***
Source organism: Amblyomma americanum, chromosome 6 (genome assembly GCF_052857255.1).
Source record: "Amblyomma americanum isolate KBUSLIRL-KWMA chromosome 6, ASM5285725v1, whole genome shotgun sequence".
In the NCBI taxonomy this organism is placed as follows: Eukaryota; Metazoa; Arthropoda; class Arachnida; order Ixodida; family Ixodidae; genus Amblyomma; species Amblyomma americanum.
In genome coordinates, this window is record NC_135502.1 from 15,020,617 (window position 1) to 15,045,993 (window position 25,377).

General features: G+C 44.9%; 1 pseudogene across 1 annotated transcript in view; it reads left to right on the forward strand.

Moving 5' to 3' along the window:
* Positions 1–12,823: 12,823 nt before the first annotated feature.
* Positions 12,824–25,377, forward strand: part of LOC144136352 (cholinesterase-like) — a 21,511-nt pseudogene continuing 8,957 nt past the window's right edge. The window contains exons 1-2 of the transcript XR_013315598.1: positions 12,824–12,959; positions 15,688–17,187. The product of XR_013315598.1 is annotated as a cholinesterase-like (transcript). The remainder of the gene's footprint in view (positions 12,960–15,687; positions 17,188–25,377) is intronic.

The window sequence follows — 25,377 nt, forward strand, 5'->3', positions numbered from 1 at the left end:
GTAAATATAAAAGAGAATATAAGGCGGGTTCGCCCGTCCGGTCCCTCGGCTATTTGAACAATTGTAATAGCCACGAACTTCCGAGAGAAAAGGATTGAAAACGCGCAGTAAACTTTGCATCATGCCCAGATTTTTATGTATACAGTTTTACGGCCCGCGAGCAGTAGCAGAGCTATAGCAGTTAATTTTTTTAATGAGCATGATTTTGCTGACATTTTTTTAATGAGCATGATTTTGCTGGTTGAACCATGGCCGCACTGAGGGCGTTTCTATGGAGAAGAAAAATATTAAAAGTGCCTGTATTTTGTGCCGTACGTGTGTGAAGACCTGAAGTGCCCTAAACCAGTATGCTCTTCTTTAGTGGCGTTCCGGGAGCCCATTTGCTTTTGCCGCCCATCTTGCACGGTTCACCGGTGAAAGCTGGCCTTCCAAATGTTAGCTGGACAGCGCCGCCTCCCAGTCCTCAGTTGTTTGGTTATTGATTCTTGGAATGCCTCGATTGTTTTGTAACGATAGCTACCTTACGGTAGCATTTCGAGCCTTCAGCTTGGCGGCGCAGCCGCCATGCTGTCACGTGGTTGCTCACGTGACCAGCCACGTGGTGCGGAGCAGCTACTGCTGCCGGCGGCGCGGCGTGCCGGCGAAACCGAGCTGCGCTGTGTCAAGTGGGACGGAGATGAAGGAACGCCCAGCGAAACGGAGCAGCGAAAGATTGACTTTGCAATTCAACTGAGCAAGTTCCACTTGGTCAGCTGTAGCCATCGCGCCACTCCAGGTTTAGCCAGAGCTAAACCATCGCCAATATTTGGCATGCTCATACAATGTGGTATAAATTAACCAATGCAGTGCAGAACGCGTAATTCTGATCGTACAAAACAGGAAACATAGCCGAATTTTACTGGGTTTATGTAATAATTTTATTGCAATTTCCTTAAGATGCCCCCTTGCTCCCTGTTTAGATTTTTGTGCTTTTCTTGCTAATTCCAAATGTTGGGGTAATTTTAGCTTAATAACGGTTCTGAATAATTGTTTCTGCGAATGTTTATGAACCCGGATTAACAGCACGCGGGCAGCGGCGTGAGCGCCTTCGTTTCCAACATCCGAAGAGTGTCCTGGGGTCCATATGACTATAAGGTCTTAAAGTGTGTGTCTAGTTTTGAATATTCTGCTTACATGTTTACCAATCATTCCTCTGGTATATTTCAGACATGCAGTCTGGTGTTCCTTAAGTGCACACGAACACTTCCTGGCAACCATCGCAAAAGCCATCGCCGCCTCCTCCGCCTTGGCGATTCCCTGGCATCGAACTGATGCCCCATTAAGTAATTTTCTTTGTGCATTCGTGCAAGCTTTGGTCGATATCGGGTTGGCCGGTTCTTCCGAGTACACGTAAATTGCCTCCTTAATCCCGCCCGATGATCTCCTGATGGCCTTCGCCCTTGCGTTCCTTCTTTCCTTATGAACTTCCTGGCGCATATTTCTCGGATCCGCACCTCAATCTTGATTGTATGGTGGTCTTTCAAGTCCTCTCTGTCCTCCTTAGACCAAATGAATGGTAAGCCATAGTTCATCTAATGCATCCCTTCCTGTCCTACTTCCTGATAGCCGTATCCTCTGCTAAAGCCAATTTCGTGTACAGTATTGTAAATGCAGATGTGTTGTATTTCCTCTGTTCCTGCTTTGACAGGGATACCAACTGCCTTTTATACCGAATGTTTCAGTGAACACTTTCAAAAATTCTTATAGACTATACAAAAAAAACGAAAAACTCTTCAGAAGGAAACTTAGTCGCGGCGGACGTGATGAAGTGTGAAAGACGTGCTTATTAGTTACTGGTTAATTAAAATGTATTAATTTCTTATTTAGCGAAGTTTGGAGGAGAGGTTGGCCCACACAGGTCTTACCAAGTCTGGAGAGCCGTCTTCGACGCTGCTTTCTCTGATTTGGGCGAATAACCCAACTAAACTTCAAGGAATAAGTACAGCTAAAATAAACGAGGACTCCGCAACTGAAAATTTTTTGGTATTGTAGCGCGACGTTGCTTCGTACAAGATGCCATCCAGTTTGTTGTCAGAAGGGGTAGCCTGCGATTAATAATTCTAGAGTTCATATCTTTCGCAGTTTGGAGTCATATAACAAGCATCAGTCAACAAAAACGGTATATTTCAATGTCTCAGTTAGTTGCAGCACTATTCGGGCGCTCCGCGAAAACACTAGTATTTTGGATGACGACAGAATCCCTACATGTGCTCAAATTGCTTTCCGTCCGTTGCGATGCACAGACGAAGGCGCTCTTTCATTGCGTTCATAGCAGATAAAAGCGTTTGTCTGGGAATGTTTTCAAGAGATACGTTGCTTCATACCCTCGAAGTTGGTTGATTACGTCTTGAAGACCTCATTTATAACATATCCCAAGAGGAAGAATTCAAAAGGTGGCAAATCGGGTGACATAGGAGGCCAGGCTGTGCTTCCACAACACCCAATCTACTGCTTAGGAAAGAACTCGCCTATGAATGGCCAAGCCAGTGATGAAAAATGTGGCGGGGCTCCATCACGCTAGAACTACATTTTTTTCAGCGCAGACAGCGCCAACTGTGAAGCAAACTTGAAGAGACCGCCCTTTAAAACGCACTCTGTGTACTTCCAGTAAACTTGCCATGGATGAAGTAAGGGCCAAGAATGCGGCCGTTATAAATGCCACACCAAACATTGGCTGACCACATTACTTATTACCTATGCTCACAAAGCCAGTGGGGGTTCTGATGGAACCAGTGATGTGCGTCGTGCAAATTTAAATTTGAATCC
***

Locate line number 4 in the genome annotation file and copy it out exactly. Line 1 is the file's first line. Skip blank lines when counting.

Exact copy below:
In genome coordinates, this window is record NC_135502.1 from 15,020,617 (window position 1) to 15,045,993 (window position 25,377).